STATE OF SPENDING
Who gets the Pentagon’s money?
Speaking of confusing Pentagon reports, the Defense Department’s Office of Local Defense Community Cooperation is out with its list of how many defense dollars each state received in 2019. It’s confusing because, in the past, this report was issued by the Pentagon’s Office of Economic Adjustment. This latest report is issued by the same office, mind you—they just changed its name. And while that may not be a problem this year, it’ll confuse researchers down the road.
Anyway, it’s kind of slick to go from “economic adjustment”—almost sounds like an anti-poverty program—to “local defense community cooperation,” which sounds more like a cheerleader and less like a pauper. The Pentagon reports that in 2019, it spent $550 billion—$404 billion on contract obligations and $146 billion on government payrolls. That’s 2.5% of the U.S. Gross Domestic Product, and it works out to $1,678 per American. Total DoD spending in 2019, was $713 billion, per the report. The Bunker couldn’t find an explanation of why this study only looked at the contracting and payroll
segments, and not the entire enchilada. But the report did note it did not tally the cost of benefits paid to current and former personnel.
The winning states should come as no surprise: the top three are California ($66.2 billion), Virginia ($60.3 billion), and Texas ($54.8 billion). What’s more interesting is the winners who pop up when you slice and dice the data in different ways. The three states most reliant on military spending, for example, are Virginia (10.6% of the state’s GDP), Hawaii (7.7%), and Alabama (6.9%), which is likely to rocket even higher now that the Pentagon has declared it wants to set up its fledgling Space Command’s headquarters in Huntsville. “This provides an indication of the degree to which a state’s economic health depends on such funding and how vulnerable a state is to DoD spending changes,” the report said.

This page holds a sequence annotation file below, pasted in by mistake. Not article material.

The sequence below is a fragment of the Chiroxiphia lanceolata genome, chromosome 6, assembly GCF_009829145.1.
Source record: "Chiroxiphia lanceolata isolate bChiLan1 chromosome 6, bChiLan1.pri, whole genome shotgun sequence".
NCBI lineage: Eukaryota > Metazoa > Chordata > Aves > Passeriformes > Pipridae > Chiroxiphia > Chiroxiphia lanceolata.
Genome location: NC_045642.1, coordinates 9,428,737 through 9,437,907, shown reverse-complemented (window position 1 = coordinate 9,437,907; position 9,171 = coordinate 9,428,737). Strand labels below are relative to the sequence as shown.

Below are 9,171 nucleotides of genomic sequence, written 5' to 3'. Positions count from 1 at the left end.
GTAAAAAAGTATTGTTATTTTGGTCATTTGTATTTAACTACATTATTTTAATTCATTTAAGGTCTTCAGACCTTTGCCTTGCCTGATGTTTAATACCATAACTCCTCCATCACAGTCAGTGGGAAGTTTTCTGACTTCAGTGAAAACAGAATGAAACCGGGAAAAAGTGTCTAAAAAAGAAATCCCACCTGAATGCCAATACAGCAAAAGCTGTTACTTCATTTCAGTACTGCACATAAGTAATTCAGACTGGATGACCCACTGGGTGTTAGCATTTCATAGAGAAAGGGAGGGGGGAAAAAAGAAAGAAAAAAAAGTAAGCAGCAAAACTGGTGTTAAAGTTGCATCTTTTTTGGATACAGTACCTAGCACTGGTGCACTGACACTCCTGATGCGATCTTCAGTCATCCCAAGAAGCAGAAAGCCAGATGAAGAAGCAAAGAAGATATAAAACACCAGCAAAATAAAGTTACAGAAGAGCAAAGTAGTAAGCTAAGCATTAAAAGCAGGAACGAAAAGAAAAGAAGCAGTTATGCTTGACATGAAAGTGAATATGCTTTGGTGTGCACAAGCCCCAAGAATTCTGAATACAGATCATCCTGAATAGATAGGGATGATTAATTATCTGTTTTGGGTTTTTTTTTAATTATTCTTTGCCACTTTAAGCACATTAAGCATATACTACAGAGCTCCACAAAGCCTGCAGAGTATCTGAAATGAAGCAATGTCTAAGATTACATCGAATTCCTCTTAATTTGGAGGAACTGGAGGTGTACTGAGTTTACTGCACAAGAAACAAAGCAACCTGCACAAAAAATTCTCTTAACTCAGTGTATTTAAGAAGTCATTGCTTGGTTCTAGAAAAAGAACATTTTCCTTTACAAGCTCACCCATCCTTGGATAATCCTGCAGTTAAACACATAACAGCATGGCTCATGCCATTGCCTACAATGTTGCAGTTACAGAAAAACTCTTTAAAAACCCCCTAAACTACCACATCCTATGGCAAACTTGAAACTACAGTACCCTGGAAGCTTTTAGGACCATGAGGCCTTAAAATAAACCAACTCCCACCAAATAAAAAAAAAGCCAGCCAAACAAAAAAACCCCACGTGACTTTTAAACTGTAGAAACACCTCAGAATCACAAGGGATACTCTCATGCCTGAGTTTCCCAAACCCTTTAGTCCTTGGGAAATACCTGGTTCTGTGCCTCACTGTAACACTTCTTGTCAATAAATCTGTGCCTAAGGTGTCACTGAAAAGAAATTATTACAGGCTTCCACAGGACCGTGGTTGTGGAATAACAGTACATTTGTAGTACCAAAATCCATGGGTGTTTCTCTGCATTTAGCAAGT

Other fun facts:
- The top 10 states pocketed 59% of the Pentagon spending examined in the report ($325 billion of $550 billion). Beyond California, Virginia, and Texas, they were Florida ($29.8 billion), Maryland ($26.1 billion), Connecticut ($19.7 billion), Pennsylvania ($18.1 billion), Washington ($17.8 billion), Alabama ($16 billion), and Massachusetts ($15.8 billion).
- Fifty-three cents of the Pentagon’s contracting dollars went for weapons, parts, beans, boots, and bullets. Hired outside help accounted for 35 cents; R&D, 8 cents; construction, 4 cents.
- Less than half of the Pentagon’s payroll (46%) went to active-duty troops. Civilians accounted for 40%, with reserve forces taking the remaining 14%.
Predictably, states without prodigious Pentagon payouts —namely the Mountain State, the Pine Tree State, and the Badger State—saw the biggest boost between 2018 and 2019, because they started from such a low baseline. “This was driven by large contracts to Northrop Grumman in West Virginia, General Dynamics in Maine, and Oshkosh Corp. and Fincantieri Marine Systems in Wisconsin,” the Pentagon noted. “These contracts were related to rocket motor production, shipbuilding and military vehicle production.”